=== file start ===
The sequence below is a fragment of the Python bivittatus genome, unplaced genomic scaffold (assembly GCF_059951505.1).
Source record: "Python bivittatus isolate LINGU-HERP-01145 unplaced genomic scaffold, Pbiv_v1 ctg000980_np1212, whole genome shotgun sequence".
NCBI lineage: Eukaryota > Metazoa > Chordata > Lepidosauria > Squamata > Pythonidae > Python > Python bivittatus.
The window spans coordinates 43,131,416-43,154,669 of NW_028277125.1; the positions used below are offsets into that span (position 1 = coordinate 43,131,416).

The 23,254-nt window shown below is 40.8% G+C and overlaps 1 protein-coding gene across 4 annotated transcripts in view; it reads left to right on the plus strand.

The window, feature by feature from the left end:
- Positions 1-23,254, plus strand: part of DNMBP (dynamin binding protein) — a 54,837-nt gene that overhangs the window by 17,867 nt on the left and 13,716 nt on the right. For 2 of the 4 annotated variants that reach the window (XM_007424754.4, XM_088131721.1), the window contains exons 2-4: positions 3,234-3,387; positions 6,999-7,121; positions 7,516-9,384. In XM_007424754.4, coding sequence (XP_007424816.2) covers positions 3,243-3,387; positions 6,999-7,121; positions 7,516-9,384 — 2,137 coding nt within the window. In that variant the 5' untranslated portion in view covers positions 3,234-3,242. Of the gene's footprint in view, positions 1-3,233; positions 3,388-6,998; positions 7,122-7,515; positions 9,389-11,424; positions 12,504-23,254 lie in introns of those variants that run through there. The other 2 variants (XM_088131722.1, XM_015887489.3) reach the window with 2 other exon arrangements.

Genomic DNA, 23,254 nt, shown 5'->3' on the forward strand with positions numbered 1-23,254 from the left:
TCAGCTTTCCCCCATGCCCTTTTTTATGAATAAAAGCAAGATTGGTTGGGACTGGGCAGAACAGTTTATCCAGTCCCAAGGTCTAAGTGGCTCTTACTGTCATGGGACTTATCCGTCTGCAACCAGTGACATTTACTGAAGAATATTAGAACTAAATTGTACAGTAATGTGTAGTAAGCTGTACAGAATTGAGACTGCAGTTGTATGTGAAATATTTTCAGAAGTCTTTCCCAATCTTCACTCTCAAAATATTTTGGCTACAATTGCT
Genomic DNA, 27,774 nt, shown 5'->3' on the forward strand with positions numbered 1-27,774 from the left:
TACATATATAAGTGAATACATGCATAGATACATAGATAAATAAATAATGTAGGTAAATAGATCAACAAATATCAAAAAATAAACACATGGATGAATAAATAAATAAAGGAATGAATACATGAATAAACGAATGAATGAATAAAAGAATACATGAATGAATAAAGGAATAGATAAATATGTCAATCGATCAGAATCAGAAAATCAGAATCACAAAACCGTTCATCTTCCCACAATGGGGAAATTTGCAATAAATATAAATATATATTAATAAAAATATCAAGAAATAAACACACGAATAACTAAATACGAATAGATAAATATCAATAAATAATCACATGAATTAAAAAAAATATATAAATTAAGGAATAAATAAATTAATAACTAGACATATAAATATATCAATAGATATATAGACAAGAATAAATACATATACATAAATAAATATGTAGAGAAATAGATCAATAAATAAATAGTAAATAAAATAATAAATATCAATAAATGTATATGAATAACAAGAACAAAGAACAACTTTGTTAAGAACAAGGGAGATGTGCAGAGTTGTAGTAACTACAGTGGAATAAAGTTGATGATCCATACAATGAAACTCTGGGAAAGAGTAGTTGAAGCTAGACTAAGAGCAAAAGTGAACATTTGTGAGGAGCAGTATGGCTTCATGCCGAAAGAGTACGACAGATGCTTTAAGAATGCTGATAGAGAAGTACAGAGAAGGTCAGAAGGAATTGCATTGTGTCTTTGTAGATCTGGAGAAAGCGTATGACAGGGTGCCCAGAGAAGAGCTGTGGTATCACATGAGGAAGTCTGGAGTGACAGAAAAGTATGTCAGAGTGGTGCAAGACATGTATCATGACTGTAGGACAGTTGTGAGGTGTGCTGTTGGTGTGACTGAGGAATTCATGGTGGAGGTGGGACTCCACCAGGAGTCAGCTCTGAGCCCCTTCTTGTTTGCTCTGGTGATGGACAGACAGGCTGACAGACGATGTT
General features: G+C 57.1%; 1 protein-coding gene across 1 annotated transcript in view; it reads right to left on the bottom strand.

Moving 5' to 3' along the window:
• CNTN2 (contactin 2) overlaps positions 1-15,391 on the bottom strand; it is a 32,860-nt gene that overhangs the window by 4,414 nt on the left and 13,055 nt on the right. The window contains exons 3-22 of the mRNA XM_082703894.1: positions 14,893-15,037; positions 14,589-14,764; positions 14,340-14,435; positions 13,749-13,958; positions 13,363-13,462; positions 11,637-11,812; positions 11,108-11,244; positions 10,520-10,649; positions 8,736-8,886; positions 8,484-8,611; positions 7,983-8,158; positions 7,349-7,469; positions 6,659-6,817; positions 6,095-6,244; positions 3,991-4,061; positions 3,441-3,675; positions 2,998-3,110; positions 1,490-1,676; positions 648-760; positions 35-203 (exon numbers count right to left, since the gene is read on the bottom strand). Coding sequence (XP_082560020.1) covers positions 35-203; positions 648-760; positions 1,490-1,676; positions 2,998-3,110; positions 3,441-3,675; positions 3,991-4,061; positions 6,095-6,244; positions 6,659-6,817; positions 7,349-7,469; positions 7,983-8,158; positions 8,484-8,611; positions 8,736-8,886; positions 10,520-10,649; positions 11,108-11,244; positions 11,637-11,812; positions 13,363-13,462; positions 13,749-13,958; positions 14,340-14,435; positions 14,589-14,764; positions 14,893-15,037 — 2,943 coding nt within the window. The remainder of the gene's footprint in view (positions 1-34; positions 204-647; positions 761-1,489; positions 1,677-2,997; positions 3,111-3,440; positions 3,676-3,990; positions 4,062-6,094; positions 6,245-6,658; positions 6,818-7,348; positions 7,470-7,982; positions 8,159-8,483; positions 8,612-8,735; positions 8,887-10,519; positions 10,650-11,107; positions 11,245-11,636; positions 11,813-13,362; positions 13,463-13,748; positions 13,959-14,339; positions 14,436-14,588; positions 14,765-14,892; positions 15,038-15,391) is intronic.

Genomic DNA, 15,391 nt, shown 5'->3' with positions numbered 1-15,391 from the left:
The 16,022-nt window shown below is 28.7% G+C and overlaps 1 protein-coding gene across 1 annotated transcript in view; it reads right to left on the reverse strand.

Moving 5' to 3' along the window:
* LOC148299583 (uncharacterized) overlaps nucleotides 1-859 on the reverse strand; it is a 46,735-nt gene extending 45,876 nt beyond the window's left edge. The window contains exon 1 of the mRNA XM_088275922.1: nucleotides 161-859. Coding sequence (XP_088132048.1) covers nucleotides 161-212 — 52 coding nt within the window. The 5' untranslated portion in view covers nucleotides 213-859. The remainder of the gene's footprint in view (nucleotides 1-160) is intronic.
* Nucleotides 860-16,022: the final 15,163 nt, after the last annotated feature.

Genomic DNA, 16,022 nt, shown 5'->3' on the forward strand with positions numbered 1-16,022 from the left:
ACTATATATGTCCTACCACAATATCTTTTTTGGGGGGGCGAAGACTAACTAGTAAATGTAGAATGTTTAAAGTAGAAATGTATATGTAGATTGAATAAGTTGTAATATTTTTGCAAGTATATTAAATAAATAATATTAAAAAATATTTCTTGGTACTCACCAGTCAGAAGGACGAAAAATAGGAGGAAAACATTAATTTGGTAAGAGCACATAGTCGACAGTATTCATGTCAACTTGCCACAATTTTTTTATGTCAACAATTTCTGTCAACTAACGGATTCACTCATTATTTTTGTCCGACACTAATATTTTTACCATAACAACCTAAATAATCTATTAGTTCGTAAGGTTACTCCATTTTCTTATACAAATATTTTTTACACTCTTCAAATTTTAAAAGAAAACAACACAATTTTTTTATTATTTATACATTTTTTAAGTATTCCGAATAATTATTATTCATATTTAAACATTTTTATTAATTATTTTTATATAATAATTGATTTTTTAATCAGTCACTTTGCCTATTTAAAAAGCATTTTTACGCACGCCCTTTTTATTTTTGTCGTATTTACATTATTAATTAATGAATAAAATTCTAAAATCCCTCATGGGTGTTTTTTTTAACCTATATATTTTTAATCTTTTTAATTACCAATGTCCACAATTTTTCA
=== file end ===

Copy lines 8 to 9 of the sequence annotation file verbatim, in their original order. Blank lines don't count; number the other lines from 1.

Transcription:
Genomic DNA, 23,254 nt, shown 5'->3' on the forward strand with positions numbered 1-23,254 from the left:
TCAGCTTTCCCCCATGCCCTTTTTTATGAATAAAAGCAAGATTGGTTGGGACTGGGCAGAACAGTTTATCCAGTCCCAAGGTCTAAGTGGCTCTTACTGTCATGGGACTTATCCGTCTGCAACCAGTGACATTTACTGAAGAATATTAGAACTAAATTGTACAGTAATGTGTAGTAAGCTGTACAGAATTGAGACTGCAGTTGTATGTGAAATATTTTCAGAAGTCTTTCCCAATCTTCACTCTCAAAATATTTTGGCTACAATTGCT